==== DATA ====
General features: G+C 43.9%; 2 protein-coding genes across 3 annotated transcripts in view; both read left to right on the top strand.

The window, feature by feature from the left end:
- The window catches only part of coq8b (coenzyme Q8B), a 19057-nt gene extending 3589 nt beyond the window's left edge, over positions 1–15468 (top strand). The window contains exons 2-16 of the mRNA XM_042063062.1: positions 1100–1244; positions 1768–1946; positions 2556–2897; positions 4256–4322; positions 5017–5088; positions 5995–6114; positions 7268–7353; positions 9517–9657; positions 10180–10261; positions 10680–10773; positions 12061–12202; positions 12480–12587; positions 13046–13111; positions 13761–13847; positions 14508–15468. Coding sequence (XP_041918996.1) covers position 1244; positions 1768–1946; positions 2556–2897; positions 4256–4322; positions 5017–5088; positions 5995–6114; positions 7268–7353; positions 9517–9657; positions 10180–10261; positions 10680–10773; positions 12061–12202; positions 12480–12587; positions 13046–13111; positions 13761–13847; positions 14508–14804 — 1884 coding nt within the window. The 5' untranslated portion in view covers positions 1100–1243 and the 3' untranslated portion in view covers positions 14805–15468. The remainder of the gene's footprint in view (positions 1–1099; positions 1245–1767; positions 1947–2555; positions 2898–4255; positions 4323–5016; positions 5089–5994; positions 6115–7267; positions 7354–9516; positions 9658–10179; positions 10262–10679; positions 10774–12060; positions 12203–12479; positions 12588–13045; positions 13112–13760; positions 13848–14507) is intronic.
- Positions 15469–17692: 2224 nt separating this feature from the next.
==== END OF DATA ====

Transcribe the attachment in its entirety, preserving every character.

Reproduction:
General features: G+C 43.9%; 2 protein-coding genes across 3 annotated transcripts in view; both read left to right on the top strand.

The window, feature by feature from the left end:
- The window catches only part of coq8b (coenzyme Q8B), a 19057-nt gene extending 3589 nt beyond the window's left edge, over positions 1–15468 (top strand). The window contains exons 2-16 of the mRNA XM_042063062.1: positions 1100–1244; positions 1768–1946; positions 2556–2897; positions 4256–4322; positions 5017–5088; positions 5995–6114; positions 7268–7353; positions 9517–9657; positions 10180–10261; positions 10680–10773; positions 12061–12202; positions 12480–12587; positions 13046–13111; positions 13761–13847; positions 14508–15468. Coding sequence (XP_041918996.1) covers position 1244; positions 1768–1946; positions 2556–2897; positions 4256–4322; positions 5017–5088; positions 5995–6114; positions 7268–7353; positions 9517–9657; positions 10180–10261; positions 10680–10773; positions 12061–12202; positions 12480–12587; positions 13046–13111; positions 13761–13847; positions 14508–14804 — 1884 coding nt within the window. The 5' untranslated portion in view covers positions 1100–1243 and the 3' untranslated portion in view covers positions 14805–15468. The remainder of the gene's footprint in view (positions 1–1099; positions 1245–1767; positions 1947–2555; positions 2898–4255; positions 4323–5016; positions 5089–5994; positions 6115–7267; positions 7354–9516; positions 9658–10179; positions 10262–10679; positions 10774–12060; positions 12203–12479; positions 12588–13045; positions 13112–13760; positions 13848–14507) is intronic.
- Positions 15469–17692: 2224 nt separating this feature from the next.